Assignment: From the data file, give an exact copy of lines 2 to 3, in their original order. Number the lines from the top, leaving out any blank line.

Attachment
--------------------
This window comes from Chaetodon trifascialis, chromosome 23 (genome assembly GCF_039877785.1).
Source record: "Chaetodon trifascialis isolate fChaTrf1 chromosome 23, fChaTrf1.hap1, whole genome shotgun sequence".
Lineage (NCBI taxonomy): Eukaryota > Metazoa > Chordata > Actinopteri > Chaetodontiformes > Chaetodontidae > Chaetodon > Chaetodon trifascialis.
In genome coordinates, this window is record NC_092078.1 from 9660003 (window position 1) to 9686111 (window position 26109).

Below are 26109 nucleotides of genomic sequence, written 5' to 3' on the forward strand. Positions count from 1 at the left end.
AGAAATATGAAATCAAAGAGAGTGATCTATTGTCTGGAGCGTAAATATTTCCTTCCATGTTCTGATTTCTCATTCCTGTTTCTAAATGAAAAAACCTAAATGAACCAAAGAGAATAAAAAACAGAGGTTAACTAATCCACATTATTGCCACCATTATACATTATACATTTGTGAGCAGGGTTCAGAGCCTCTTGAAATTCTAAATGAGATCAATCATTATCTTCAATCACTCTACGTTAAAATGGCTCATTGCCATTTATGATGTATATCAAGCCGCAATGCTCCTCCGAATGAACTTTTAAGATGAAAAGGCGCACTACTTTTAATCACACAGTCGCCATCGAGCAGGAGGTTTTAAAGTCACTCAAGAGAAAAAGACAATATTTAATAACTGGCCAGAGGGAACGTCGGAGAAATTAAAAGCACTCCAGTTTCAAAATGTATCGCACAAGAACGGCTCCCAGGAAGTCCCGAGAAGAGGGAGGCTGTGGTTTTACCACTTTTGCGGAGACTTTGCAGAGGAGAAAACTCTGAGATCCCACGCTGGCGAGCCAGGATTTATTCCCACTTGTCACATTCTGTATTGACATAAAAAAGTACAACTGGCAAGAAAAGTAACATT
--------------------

Source record: "Chaetodon trifascialis isolate fChaTrf1 chromosome 23, fChaTrf1.hap1, whole genome shotgun sequence".
Lineage (NCBI taxonomy): Eukaryota > Metazoa > Chordata > Actinopteri > Chaetodontiformes > Chaetodontidae > Chaetodon > Chaetodon trifascialis.